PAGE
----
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The Ultimate Back Pain Relief Tips Blog

What to Do When You Have Back Pain from Standing All Day at Work

Posted by Dr. Jeff Winternheimer D.C. on Tue, Jan 14, 2014 @ 09:10 AM

standing at work all dayDoes your job keep you on your feet all day at work? If so, you’re probably familiar with back pain. You may feel that standing all day is healthier than sitting, but neither is good if done constantly. The key to back health is movement/exercise and variety, along with proper posture, correct lifting techniques and workplace ergonomics. Put your health first by being mindful of your body’s needs while working. You’ll be more productive, experience less stress, have a better attitude and be healthier. Get into the habit of doing these things while at work to avoid and alleviate back pain:

  • Work some variety into your workday: You guessed it--avoid prolonged standing-in-one-spot. Take a few minutes break regularly to walk or sit.
  • Shift your weight and position: Shift from one foot to the other when standing all day at work. Flex the heel and point the toes of the non-weight-bearing foot, and circle your ankle. Now flex and point while on both feet. (Yes you’ll bob up and down a bit. Your co-workers should be busy enough not to notice and clients/customers may be doing the same movements as they converse/consult with you.) Do simple neck, shoulder and back stretches in the break room.
  • Ponder your posture: Maintain proper curvature of the spine while standing. Don’t slump or lean forward with your posterior sticking out. Except when shifting to avoid same-position stress, keep the tailbone tucked under, shoulders down and back, and weight evenly distributed. Have your back specialist, chiropractor, physical therapist or family physician check your posture. Learn what good posture feels like, form a habit and replicate it at work.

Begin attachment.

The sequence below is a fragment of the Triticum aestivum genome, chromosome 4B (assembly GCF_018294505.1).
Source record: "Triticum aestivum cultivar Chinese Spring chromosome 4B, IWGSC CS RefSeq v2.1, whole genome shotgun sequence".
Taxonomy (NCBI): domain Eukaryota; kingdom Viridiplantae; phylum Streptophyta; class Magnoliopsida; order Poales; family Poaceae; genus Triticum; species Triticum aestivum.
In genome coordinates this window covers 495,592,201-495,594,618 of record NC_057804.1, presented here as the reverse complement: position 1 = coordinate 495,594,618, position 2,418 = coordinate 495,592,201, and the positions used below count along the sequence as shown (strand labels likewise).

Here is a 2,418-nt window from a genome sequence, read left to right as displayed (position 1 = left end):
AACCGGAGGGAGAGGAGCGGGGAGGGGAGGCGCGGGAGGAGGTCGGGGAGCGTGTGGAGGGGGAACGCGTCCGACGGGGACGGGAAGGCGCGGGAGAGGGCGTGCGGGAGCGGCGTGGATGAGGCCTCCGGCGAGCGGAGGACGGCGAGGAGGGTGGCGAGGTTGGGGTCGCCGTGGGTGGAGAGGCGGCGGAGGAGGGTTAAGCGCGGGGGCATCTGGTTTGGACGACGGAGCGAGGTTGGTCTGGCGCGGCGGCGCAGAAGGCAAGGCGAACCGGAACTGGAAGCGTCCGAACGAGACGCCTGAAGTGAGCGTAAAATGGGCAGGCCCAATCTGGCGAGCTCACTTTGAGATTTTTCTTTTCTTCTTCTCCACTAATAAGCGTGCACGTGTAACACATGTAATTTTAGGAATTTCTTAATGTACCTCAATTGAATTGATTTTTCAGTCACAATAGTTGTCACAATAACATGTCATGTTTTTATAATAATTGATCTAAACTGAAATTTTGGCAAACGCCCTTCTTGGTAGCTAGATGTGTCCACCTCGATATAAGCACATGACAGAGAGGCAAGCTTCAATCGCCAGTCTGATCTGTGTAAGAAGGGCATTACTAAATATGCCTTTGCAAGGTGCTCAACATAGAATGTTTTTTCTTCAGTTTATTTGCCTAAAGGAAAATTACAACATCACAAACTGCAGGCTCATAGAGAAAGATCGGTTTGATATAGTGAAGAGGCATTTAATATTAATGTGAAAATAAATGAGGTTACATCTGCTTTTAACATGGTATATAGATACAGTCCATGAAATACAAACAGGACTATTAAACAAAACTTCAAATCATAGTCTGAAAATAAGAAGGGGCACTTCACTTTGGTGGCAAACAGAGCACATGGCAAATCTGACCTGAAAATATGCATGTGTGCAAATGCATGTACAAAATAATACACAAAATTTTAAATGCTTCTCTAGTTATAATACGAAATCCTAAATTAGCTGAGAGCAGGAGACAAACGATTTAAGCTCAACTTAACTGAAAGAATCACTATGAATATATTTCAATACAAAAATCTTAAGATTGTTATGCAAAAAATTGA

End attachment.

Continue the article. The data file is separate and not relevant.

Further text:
• Rearrange your work space: If you find yourself bending awkwardly to lift or remove items from drawers—ask if you can re-arrange your area so that your usual movements are easier to do correctly. If you stand at the computer, make sure the screen is at eye level and that you’re not hunching your shoulders to type on the keyboard. HR staff may be able to order an ergonomic stool or other equipment.
  • Use a headset: If you’re on the phone often and still using the ear-to-shoulder position or holding a handset to your ear for hours, make a switch. Improper position of neck, arms and shoulders (or strain on them) leads to back pain.
  • Get some support: Use a footrest part of the time if possible. Put one foot on the rest for a while, then the other, shifting weight in a variety of comfortable, well-aligned body positions. This should allow the front thigh muscles and pelvis to relax and lessen spinal compression.
  • Get exercise to strengthen your core: Stronger muscles better support your back when you stand at work.
  • Do things differently: When you can, stroll over to talk to a colleague personally instead of phoning or emailing from your station. Be creative about working movement into your day.
  • Don’t rest too much: It may be tempting to flop on the couch after standing all day at work, but keep up your pattern of shifting position and using proper posture at home, too.
  • See your back specialist: Don’t live with pain or resort to taking pain medications daily. Even over-the-counter drugs have significant side effects, especially over time. A simple visit to your physician can diagnose any serious back problems and help restore your back to proper, painless function.

Contact the Illinois Back Institute for a free consultation with a local back specialist trained in the latest natural and non-invasive treatments. Learn more about the innovative, effective Functional Disc Rehydration™ treatment that’s helped thousands of our patients. 

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Topics: back pain relief, general back pain, Common Causes of Back Pain, Consultation